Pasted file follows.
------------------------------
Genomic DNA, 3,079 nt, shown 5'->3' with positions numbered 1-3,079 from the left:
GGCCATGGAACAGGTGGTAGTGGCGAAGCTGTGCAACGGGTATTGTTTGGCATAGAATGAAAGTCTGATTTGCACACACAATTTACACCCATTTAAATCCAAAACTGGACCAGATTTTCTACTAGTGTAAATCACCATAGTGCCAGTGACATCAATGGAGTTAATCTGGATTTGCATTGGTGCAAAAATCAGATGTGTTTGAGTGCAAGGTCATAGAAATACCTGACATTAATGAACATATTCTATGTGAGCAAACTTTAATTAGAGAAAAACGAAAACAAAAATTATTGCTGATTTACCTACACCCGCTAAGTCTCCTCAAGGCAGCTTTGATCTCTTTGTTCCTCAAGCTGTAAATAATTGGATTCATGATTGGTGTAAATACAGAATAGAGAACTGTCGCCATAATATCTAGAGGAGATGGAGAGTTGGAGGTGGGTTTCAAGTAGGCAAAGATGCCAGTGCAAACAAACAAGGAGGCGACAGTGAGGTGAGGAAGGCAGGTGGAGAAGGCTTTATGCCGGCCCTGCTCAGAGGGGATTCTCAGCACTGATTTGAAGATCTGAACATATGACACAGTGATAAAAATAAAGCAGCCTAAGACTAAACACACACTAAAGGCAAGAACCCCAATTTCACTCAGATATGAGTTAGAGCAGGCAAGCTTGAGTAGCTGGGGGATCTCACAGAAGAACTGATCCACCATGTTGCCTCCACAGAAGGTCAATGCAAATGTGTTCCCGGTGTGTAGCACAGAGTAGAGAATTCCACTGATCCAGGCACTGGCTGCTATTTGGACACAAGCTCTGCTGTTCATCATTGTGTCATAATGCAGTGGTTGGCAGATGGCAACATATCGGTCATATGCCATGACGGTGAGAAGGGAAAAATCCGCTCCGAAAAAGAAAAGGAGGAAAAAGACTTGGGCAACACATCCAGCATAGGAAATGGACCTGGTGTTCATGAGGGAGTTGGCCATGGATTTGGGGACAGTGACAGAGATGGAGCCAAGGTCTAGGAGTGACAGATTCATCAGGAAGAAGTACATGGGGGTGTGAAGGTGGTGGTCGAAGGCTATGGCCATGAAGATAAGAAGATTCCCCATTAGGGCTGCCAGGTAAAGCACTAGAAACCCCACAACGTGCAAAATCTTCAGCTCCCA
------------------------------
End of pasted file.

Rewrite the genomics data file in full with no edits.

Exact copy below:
Genomic DNA, 3,079 nt, shown 5'->3' with positions numbered 1-3,079 from the left:
GGCCATGGAACAGGTGGTAGTGGCGAAGCTGTGCAACGGGTATTGTTTGGCATAGAATGAAAGTCTGATTTGCACACACAATTTACACCCATTTAAATCCAAAACTGGACCAGATTTTCTACTAGTGTAAATCACCATAGTGCCAGTGACATCAATGGAGTTAATCTGGATTTGCATTGGTGCAAAAATCAGATGTGTTTGAGTGCAAGGTCATAGAAATACCTGACATTAATGAACATATTCTATGTGAGCAAACTTTAATTAGAGAAAAACGAAAACAAAAATTATTGCTGATTTACCTACACCCGCTAAGTCTCCTCAAGGCAGCTTTGATCTCTTTGTTCCTCAAGCTGTAAATAATTGGATTCATGATTGGTGTAAATACAGAATAGAGAACTGTCGCCATAATATCTAGAGGAGATGGAGAGTTGGAGGTGGGTTTCAAGTAGGCAAAGATGCCAGTGCAAACAAACAAGGAGGCGACAGTGAGGTGAGGAAGGCAGGTGGAGAAGGCTTTATGCCGGCCCTGCTCAGAGGGGATTCTCAGCACTGATTTGAAGATCTGAACATATGACACAGTGATAAAAATAAAGCAGCCTAAGACTAAACACACACTAAAGGCAAGAACCCCAATTTCACTCAGATATGAGTTAGAGCAGGCAAGCTTGAGTAGCTGGGGGATCTCACAGAAGAACTGATCCACCATGTTGCCTCCACAGAAGGTCAATGCAAATGTGTTCCCGGTGTGTAGCACAGAGTAGAGAATTCCACTGATCCAGGCACTGGCTGCTATTTGGACACAAGCTCTGCTGTTCATCATTGTGTCATAATGCAGTGGTTGGCAGATGGCAACATATCGGTCATATGCCATGACGGTGAGAAGGGAAAAATCCGCTCCGAAAAAGAAAAGGAGGAAAAAGACTTGGGCAACACATCCAGCATAGGAAATGGACCTGGTGTTCATGAGGGAGTTGGCCATGGATTTGGGGACAGTGACAGAGATGGAGCCAAGGTCTAGGAGTGACAGATTCATCAGGAAGAAGTACATGGGGGTGTGAAGGTGGTGGTCGAAGGCTATGGCCATGAAGATAAGAAGATTCCCCATTAGGGCTGCCAGGTAAAGCACTAGAAACCCCACAACGTGCAAAATCTTCAGCTCCCA